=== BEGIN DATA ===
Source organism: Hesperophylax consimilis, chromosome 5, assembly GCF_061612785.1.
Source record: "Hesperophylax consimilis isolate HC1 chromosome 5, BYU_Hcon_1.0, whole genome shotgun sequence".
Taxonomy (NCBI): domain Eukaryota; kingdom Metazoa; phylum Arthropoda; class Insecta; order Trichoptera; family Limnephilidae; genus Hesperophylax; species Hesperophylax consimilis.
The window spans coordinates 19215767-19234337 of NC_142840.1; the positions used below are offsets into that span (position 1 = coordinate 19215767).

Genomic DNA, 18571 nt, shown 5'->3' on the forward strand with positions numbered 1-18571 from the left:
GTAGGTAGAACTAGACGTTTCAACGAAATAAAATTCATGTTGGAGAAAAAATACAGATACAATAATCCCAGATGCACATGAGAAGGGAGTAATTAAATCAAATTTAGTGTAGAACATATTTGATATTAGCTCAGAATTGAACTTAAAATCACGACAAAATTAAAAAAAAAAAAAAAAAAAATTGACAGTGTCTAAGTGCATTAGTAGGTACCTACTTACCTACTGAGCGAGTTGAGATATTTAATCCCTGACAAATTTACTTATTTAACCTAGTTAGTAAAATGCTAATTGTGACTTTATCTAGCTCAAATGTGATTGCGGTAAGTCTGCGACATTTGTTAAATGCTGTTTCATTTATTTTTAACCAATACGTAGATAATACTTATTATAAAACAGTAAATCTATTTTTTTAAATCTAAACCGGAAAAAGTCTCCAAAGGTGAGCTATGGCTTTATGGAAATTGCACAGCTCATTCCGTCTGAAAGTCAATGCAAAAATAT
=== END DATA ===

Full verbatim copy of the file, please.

Source organism: Hesperophylax consimilis, chromosome 5, assembly GCF_061612785.1.
Source record: "Hesperophylax consimilis isolate HC1 chromosome 5, BYU_Hcon_1.0, whole genome shotgun sequence".
Taxonomy (NCBI): domain Eukaryota; kingdom Metazoa; phylum Arthropoda; class Insecta; order Trichoptera; family Limnephilidae; genus Hesperophylax; species Hesperophylax consimilis.
The window spans coordinates 19215767-19234337 of NC_142840.1; the positions used below are offsets into that span (position 1 = coordinate 19215767).

Genomic DNA, 18571 nt, shown 5'->3' on the forward strand with positions numbered 1-18571 from the left:
GTAGGTAGAACTAGACGTTTCAACGAAATAAAATTCATGTTGGAGAAAAAATACAGATACAATAATCCCAGATGCACATGAGAAGGGAGTAATTAAATCAAATTTAGTGTAGAACATATTTGATATTAGCTCAGAATTGAACTTAAAATCACGACAAAATTAAAAAAAAAAAAAAAAAAAATTGACAGTGTCTAAGTGCATTAGTAGGTACCTACTTACCTACTGAGCGAGTTGAGATATTTAATCCCTGACAAATTTACTTATTTAACCTAGTTAGTAAAATGCTAATTGTGACTTTATCTAGCTCAAATGTGATTGCGGTAAGTCTGCGACATTTGTTAAATGCTGTTTCATTTATTTTTAACCAATACGTAGATAATACTTATTATAAAACAGTAAATCTATTTTTTTAAATCTAAACCGGAAAAAGTCTCCAAAGGTGAGCTATGGCTTTATGGAAATTGCACAGCTCATTCCGTCTGAAAGTCAATGCAAAAATAT